Malaysia’s Petroliam Nasional Bhd or Petronas voiced its concerns over the global gas glut, putting in question whether it will move forward in the US$27 billion (RM120.42 billion) liquefied natural gas (LNG) project on the British Colombia’s Pacific Coast.
With the Canadians not necessarily in a hurry to see a rapid resolution of project imposing 190 additional conditions – mainly related to environmental issues – and the Malaysian oil giant still battling it out with natives opposed to the project, Petronas now seems uncertain of its future in Canada.
Petronas group President and CEO Wan Zulkiflee Wan Ariffin sounded the company’s uncertainty when he said Petronas is looking at the cost structure, plant size, technologies and LNG global demand forecasts, not knowing whether it had sufficient orders for the Canadian LNG.
Local business dailies in Malaysia reported that Wan Zul (as he is commonly called) said Petronas is reviewing its strategy in the project, adding that they needed to know how they can minimise the cost and whether “we have ready demand for the LNG (produced from the Canadian project).”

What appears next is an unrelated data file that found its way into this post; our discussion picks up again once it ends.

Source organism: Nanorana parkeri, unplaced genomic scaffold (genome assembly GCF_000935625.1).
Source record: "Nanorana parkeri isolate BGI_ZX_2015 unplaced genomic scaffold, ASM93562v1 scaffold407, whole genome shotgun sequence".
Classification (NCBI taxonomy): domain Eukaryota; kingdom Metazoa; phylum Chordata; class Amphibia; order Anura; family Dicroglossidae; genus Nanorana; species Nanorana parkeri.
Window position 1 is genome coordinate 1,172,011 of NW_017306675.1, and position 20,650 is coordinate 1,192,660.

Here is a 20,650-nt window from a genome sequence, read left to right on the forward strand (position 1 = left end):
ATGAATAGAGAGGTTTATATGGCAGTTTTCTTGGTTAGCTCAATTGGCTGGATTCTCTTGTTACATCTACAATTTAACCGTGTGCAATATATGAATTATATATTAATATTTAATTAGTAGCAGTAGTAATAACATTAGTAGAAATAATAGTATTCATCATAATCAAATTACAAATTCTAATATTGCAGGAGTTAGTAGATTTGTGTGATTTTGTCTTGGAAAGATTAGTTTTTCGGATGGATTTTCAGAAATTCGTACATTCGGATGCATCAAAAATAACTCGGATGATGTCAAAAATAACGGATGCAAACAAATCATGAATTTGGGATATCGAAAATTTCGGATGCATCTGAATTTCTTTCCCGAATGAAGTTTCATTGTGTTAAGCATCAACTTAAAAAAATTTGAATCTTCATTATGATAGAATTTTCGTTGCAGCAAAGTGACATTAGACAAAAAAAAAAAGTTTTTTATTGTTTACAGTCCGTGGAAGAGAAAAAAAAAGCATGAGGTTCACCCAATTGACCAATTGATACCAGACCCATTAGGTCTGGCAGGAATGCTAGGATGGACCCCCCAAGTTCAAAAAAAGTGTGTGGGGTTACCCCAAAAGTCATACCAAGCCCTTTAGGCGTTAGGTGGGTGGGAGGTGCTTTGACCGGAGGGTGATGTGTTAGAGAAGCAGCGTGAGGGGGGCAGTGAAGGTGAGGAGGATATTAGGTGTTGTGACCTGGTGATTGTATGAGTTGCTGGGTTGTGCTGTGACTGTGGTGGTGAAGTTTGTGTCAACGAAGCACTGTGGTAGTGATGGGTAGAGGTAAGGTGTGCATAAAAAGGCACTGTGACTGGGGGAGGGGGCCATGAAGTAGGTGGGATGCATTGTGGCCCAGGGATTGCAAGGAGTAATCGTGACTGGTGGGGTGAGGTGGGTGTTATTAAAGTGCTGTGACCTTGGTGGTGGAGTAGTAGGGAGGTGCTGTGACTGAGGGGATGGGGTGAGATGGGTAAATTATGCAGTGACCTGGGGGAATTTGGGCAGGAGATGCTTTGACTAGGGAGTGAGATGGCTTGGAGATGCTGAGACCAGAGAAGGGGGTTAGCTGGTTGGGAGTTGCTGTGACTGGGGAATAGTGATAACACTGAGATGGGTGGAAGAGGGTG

He also said an overall review — and not just selected components — will determine the fate of its liquefied natural gas (LNG) project in Canada.
He admitted that demand for LNG has dwindled, saying that last year, only six million metric tonnes of LNG were commissioned despite approval for 60 million metric tonnes.
He also pointed to a tepid market, oversupply and strict spending by oil firms noting the worries over glut, over-production and low demand that continued to influence the expansion strategies of global oil and gas companies.
The Malaysian company said it is currently in consultation with its partners in the project, that is China Petrochemical Corp, Japan Petroleum Exploration Co, Indian Oil Corp and Brunei National Petroleum Co, before arriving at a final decision.
Petronas owns about 61% interest in the project, which would also include the construction of an LNG plant on Lelu Island near Prince Rupert and other related infrastructure.
These are hotly contested by local anti-environmental groups.
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